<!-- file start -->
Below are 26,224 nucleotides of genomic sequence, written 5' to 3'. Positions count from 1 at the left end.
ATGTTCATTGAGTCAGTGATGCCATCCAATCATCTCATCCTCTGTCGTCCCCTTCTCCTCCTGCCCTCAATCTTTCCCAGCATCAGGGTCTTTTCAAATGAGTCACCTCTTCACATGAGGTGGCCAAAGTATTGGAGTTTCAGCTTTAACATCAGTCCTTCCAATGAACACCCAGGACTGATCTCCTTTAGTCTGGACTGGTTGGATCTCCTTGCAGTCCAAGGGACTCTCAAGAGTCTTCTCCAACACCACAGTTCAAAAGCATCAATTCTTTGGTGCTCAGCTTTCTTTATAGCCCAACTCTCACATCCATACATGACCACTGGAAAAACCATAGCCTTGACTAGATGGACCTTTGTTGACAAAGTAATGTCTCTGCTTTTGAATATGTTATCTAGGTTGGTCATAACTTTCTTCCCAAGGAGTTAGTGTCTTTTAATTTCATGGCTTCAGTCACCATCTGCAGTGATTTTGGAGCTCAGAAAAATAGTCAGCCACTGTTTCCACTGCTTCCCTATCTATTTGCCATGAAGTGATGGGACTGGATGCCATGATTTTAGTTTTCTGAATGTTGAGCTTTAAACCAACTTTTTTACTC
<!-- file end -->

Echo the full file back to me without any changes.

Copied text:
Below are 26,224 nucleotides of genomic sequence, written 5' to 3'. Positions count from 1 at the left end.
ATGTTCATTGAGTCAGTGATGCCATCCAATCATCTCATCCTCTGTCGTCCCCTTCTCCTCCTGCCCTCAATCTTTCCCAGCATCAGGGTCTTTTCAAATGAGTCACCTCTTCACATGAGGTGGCCAAAGTATTGGAGTTTCAGCTTTAACATCAGTCCTTCCAATGAACACCCAGGACTGATCTCCTTTAGTCTGGACTGGTTGGATCTCCTTGCAGTCCAAGGGACTCTCAAGAGTCTTCTCCAACACCACAGTTCAAAAGCATCAATTCTTTGGTGCTCAGCTTTCTTTATAGCCCAACTCTCACATCCATACATGACCACTGGAAAAACCATAGCCTTGACTAGATGGACCTTTGTTGACAAAGTAATGTCTCTGCTTTTGAATATGTTATCTAGGTTGGTCATAACTTTCTTCCCAAGGAGTTAGTGTCTTTTAATTTCATGGCTTCAGTCACCATCTGCAGTGATTTTGGAGCTCAGAAAAATAGTCAGCCACTGTTTCCACTGCTTCCCTATCTATTTGCCATGAAGTGATGGGACTGGATGCCATGATTTTAGTTTTCTGAATGTTGAGCTTTAAACCAACTTTTTTACTC